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What to Do When the Big Day Finally Arrives?

by Anthony Chan about a month ago in happiness · updated about a month ago

Retirement Day

We should take a deep breath and welcome the big day!

Of course, my initial thoughts on Day 1 were full of excitement and intimidation.

I couldn’t believe I felt this way because, from the first day of our career, we all begin to prepare for the day that will permit us to slow down and work as little or as much as we want when the R-Day finally arrives.

If that is the case, then why did I have trouble sleeping the day before I formally began the first day of my retirement? Simply because we believe it marks an ending to what many of us believe is the longest part of our life and the start of the shortest part of our remaining days.

I believe this occurs because we have been running around our entire lives making quick decisions about every thought that enters our minds. However, I am here to tell you to erase this thought from your mind!

If we spend about half of our time during our career working, thinking about work, or commuting, we need to stop and reassess. When we retire, if done correctly, we will now be able to pursue a hobby, work part-time doing things we enjoy, or do nothing. That means that we can devote twice as much time to the things we want to do.

Of course, we must look at the actuarial tables. According to a recent (July 2021, New York Federal Reserve Survey), the average person retires at age 62. The survey found that 49.9% of people wished to retire at age 62 or less while 51.1% wanted to retire at 62 or older.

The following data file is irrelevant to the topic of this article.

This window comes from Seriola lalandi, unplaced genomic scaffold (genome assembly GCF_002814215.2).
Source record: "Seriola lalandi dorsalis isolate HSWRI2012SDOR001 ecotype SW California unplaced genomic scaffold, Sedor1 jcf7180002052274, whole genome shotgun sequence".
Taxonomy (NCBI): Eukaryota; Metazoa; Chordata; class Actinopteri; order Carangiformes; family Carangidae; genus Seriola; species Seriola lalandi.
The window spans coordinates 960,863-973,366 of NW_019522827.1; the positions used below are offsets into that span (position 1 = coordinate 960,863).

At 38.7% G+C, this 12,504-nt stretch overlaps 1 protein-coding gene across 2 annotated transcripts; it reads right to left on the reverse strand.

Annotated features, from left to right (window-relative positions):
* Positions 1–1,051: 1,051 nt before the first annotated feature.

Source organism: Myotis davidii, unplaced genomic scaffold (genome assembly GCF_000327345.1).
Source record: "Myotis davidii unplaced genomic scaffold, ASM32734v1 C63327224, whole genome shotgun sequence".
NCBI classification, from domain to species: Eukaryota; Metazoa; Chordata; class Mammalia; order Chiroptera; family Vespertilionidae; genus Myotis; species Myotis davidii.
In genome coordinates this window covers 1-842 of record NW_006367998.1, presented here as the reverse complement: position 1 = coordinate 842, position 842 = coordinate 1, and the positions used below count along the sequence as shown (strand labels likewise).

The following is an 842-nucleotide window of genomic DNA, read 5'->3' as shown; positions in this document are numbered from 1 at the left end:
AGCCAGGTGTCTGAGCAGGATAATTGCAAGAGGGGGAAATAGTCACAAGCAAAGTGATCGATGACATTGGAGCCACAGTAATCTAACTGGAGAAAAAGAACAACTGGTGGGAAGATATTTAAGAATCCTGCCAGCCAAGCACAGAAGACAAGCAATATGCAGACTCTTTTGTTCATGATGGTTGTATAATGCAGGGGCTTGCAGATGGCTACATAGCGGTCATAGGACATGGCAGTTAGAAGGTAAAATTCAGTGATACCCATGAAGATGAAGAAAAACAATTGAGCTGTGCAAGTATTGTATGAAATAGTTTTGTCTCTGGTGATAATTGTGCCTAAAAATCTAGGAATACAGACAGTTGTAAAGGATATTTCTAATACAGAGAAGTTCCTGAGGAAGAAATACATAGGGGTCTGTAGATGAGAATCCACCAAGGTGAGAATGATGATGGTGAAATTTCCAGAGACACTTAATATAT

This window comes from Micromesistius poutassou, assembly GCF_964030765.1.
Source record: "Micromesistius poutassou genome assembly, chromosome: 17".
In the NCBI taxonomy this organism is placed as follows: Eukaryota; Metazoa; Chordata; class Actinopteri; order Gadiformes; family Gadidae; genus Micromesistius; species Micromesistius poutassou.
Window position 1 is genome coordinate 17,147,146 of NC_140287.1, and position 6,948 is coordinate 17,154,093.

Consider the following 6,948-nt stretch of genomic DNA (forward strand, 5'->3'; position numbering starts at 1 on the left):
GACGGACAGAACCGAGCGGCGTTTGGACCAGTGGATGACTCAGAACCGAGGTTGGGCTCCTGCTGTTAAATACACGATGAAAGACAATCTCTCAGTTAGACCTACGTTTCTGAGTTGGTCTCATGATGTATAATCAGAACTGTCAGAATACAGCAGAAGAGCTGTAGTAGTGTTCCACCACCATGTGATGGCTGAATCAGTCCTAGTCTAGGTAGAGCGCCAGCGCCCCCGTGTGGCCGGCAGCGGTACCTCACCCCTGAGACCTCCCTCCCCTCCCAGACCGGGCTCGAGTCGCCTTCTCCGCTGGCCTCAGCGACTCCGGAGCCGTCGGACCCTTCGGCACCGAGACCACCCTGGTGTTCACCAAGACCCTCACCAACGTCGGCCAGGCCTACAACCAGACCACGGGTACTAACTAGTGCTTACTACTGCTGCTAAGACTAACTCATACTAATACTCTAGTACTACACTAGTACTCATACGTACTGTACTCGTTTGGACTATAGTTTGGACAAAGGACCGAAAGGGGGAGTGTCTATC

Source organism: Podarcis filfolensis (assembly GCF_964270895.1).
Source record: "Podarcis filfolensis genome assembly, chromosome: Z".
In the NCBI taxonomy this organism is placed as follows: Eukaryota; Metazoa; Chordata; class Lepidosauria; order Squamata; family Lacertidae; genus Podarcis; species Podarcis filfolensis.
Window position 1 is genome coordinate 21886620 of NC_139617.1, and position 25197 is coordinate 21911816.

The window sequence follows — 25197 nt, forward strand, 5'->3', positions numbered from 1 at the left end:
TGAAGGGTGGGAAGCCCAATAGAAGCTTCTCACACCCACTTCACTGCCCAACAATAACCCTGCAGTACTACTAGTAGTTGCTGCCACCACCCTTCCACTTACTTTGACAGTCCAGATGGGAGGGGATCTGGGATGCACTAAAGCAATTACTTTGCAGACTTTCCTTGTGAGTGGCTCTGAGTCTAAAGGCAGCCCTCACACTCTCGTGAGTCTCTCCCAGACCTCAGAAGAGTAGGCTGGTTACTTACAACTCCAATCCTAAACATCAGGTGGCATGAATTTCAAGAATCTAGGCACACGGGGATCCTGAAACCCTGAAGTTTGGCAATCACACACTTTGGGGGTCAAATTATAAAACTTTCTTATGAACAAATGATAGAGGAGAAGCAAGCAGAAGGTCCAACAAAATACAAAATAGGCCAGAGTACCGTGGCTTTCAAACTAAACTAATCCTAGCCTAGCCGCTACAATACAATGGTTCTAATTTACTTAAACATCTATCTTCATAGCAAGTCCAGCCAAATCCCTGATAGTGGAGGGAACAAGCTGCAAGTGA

As for me, I retired at the age of 62, after working at my last job for 25 years.

With the onset of Covid-19, the latest life expectancy for an average person dropped by 1.5 years in the past year to 77.3 years. That means that if a person retired at the age of 62, they would live another 15.3 years. Wow, that seems short, but when you consider that you now have twice the time to devote to the things you want to do if you planned for retirement correctly, that translates into 30.6 years of real-time left! That sure seems like an attractive bundle of “me time.”

If you are like me, this information should lift you out of a world of despair as you convince yourself that this is a pretty good gig. And let’s not forget that according to the Society of Actuaries, a 62-year-old woman/man still has a 4% and 1% probability, respectively of living to the ripe age of 100!

If we use our research with mRNA vaccines to find cures for other ailments using our mRNA research, we may soon boost life expectancy. Besides for heterosexual or same-sex couples, the probability of living to 100 rises to a higher range of 5 to 8%!

Although data is always subject to revision, a recent article in New York Times, “Many Pandemic Retirees Weren’t Ready. How to Cope if You’re One of Them” estimates that as many as 3 million people (ranging from 55 to 70) may have retired since the start of the pandemic in March 2020.

Given this large number of retirees, I assume that some of these individuals will reenter the U.S. labor force if offered an exciting job opportunity. However, for about 1 to 1.5 million people that may have retired voluntarily, I want them to closely examine the numbers I have cited above and realize that your best days are ahead of you!

Take another deep breath and embrace the biggest day of your life!


Anthony Chan

Chan Economics LLC, Public Speaker

Chief Global Economist & Public Speaker JPM Chase ('94-'19).

Senior Economist Barclays ('91-'94)

Economist, NY Federal Reserve ('89-'91)

Econ. Prof. (Univ. of Dayton, '86-'89)

Ph.D. Economics

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